I sat on an old black leather couch in our son’s new psychologist’s office, wondering what the future held. The psychologist explained she would write up the two days’ worth of testing results, and we would meet again to review. I noticed my fingernails digging into the worn leather as I asked if she knew what was going on with my son. She responded, “Oh yes, he has autism.” Tears streamed down my face as I saw our son playing on the floor. He has autism. I reminded myself that he was still the same sweet, funny, passionate little boy that walked into the doctor’s office that day, but now we knew.
Fast forward six years, I found myself on a couch talking about my son’s autism, but this time it was to him. For years we talked about what we would say if he asked. We wondered if we were ready. But he never asked.
After much discussion, we decided it was time.It was important for him to know and understand. So, the research began: how to tell, when to tell, what to say. I was surprised by how little was out there; enough information to get us started, but not the wealth of guidance from families who’d been there before—who’d lived through what we were struggling with.
We wrote a script and rewrote it, and rewrote it again. The words were important, the tone was important, and the message was important. When we found out about his diagnosis, we were overwhelmed – autism was not what we wanted for our son. What did it mean? What would his future be? How could we begin to help him?
By telling my son, we had the opportunity to frame his diagnosis positively, so he understood autism is a part of what makes him unique. We know everyone has strengths and challenges, so it’s great that we understand his so we can help him be the best he can be.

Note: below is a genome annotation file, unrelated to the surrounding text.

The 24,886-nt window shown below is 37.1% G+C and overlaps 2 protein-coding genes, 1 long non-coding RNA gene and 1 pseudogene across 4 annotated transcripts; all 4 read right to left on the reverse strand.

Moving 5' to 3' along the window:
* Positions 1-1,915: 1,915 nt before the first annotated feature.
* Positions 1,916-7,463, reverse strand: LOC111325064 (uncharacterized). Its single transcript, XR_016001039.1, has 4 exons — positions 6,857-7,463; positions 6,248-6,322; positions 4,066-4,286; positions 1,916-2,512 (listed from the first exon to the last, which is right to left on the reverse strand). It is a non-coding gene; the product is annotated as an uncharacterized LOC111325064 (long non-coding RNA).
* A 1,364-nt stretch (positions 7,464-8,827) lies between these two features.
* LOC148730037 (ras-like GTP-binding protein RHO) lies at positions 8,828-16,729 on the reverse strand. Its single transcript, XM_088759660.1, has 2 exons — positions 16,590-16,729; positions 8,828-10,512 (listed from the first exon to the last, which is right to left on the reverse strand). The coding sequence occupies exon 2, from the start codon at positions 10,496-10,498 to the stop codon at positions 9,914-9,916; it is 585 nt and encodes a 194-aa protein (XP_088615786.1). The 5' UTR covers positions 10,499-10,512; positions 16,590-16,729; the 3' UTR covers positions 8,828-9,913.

By nature, I am a planner and an over preparer; nailing the script was critical to me, and I spent a lot of time working on it. I had my outline and knew the points I wanted to make, but I struggled with how to open the conversation. When it finally came to me, I knew it was right, a question but more of a statement and something he was both intensely proud of and knew to be true. Have you ever thought about why you are such a great Historian or a Lego Master at such a young age?
Once I had the script, the next hurdle was finding the right moment—not too forced, and definitely not a big, awkward “after school special” sit-down. We wanted the conversation to happen before the end of the school year, so he could talk to his school team and feel supported if he chose. That moment came to us when my son had been home sick for a few days, which provided a window of opportunity when his sister was in school, and he’d have time to process the situation on his own. We had reviewed and practiced the script. We were ready—but I was so nervous.
We sat on the couch and started with the opening about his strengths. I could tell that he was curious about where this was going. Deep breath. Some of your strengths come from having autism. That means that your brain works a little differently than other kids’ brains.
My son was quiet and a little uncomfortable. Next, we talked about challenges associated with autism and the team that surrounds him. Then all the famous people with autism and like them, he can and will achieve great things. My son responded defiantly, and in a familiar fashion, I know about Elon Musk; I watch documentaries!
We finished our prepared script: Everyone has challenges and needs help; what’s most important is understanding our strengths and challenges to be the best we can be. My son was now determinedly not looking at us. And mommy and daddy are always here if you have any questions. Breathe.
The only question he asked was if we were done talking.
I went upstairs and cried. I didn’t know what I was feeling. Empty. Confused. Alone. Sad. A few hours later, my son and I were in the car, and I reminded him we were here if he had any questions. “Uh-huh,” I asked if he had ever thought about it before. “No.” And my heart broke a little more.
In all our preparation, research, and discussions, there was one thing I hadn’t thought of – from this day forward, my son would always know he had autism. His life would be different because his perspective would be different. Not better or worse but altered. In my heart, I knew it was better for him to know but also harder. And for that, I was immensely sorry.